Analysis of Poem "Love's Philosophy" by Percy Bysshe Shelley
Percy Bysshe Shelley and Love's Philosophy
Love's Philosophy is a poem that combines simple rhyme and rhythm within a formal structure to create a not very convincing argument for the speaker, based on natural laws.
The speaker feels in need of a kiss from his lover and to prove the logic behind these feelings gives numerous examples of how things come together in nature. He wants to mingle in another person's being and produces an elegant, if rather weak, plea for this to happen.
If all the speaker seeks is a kiss from a female then how come Shelley chose such a high minded title? That word philosophy implies wisdom and rational, step-by-step thinking yet there is surely a dichotomy here - we're dealing with love which as everyone knows, gives not a fig for rational thinking.
- So it seems likely that the poet purposefully created this tension between thinking and feeling, drawing on the elemental unions in nature to back up his argument. Whether or not the speaker was successful in getting his kiss we'll never know - the reader is left suspended.
Percy Bysshe Shelley wrote this poem in 1819 and it was first published in a magazine, The Indicator, in December of that year. Fast forward to 1822 and the poet is drowned in a storm whilst sailing in the Gulf of Spezia in Italy. The poem was subsequently published in Posthumous Poems 1824.
There are definite influences from John Donne's poem of 1615, A Lecture upon the Shadow, a poem about love between two people:
Stand still, and I will read to thee
A lecture, love, in love's philosophy.
And further inspiration from another of Donne's poems about love, The Flea:
And in this flea, our two bloods mingled be;
Shelley's idea isn't original by a long way but what makes this poem successful is the romanticism of the language, the structure and the accumulative effect of the argument from nature.
Love's Philosophy - Choose Your Summary
1. All of nature mixes and mingles, so why not you and I?
2. The natural world follows divine laws, why not us?
3. There is a binding cosmic force. No need to isolate yourself.
4. In nature things attract each other. They become intimate. I'd like for you and I to do the same.
5. I believe in the natural law of physical union. It's elemental. How about you?
6. Intimacy in nature as you can see is ruled by the divine. God, I'd love to kiss you. How about it?
7. Naturally divine, sharing a kiss.
Analysis of Love's Philosophy
Love's Philosophy is an innocent looking enough poem. It has a formal two stanza appearance, rhyming lines and simple language.
Yet, delve a little deeper and the reader will find subtle use of rhythm, ample use of poetic device and an accumulative energy as the poem progresses. At the end however there is no resolution. We don't know if the speaker successfully concludes his argument and achieves actual physical union with his intended.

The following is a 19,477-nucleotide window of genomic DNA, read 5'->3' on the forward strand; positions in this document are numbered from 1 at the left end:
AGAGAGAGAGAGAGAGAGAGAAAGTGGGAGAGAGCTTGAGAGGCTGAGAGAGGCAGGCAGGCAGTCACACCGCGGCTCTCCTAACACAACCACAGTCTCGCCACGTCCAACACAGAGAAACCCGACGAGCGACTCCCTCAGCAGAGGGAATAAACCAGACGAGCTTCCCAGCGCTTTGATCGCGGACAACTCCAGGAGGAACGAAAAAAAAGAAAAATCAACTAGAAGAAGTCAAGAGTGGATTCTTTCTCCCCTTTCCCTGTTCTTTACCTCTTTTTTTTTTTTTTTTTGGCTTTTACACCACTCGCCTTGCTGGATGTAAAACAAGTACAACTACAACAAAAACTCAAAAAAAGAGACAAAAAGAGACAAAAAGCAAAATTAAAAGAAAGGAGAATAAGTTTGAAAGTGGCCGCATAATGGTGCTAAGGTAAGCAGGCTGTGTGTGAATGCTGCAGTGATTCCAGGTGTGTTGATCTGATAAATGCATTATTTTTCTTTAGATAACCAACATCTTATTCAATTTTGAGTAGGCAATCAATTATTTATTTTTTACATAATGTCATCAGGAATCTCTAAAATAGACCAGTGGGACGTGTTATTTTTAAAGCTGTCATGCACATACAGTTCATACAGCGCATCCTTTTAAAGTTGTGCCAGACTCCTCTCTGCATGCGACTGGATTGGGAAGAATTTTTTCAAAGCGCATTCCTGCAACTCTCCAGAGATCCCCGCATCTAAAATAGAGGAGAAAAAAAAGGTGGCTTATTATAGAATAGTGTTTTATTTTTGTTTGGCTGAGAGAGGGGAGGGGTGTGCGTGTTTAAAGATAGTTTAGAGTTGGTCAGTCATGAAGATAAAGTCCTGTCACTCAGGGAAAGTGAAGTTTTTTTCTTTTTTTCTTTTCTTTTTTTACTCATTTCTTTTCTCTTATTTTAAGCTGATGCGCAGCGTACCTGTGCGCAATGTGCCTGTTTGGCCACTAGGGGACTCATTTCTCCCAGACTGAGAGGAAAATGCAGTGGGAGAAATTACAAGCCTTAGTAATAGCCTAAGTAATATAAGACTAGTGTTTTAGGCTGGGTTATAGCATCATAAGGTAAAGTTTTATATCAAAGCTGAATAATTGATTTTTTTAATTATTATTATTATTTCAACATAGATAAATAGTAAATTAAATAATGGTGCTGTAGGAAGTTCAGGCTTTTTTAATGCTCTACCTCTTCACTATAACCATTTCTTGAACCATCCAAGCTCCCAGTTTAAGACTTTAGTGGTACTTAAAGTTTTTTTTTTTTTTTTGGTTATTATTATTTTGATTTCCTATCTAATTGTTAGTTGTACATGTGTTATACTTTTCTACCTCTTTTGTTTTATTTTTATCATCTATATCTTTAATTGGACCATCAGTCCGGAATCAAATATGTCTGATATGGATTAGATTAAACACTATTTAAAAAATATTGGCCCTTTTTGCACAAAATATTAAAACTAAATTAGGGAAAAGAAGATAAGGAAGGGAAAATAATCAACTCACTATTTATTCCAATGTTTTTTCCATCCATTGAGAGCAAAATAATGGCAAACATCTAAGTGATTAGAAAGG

- Sixteen lines build up and up, resulting not in any blissful climax but a rhetorical question, leaving the reader in mid-air, suspended, waiting for a reply from a lover still trying to work out just why it is that nature holds such sway over a romantic poet.
The paradox is clear: How can something as mind-blowing as love, with its crazy effects on the human psyche, churning up our hearts, be reduced to a rational argument?
Only a romantic poet could attempt such an exercise and successfully create a poem that retains the reader's interest by varying rhythm and using nature as a base for argument.
Shelley has the speaker parallel human intimacy with that of the elements, drawing on the unions of water and air, earth and fire to try and enlighten his lover, who presumably is a female - but who remains anonymous.
In plain terms, the speaker is trying damn hard to get a kiss from a girl he fancies. Perhaps he wants more than just a kiss because he brings numerous examples to the table, all of them suggesting physical intimacy and mingling.
Personification is used heavily, which allows the reader to picture just what is happening out there in nature So the fountains and the rivers - note the plural - all embracing - and the winds are all at it, mixing according to a God-given law.
And if everything is governed by this law, why not humans too?
Men wanting to get physical with women is an age old subject and seems to be a specialty of poets - just think of Donne's Flea and Marvell's Coy Mistress - so Shelley is in good company.
- What sets this poem apart is its simplicity and subtle changes in rhythm. With trochees prominent the danger is monotony but Shelley avoids this.
- Trochaic beats tend to best express faltering emotion, wailing and gnashing of teeth, but they only play their part very well in Love's Philosophy because they mix and mingle with iambic and anapaestic feet.
- See the metrical analysis for more details.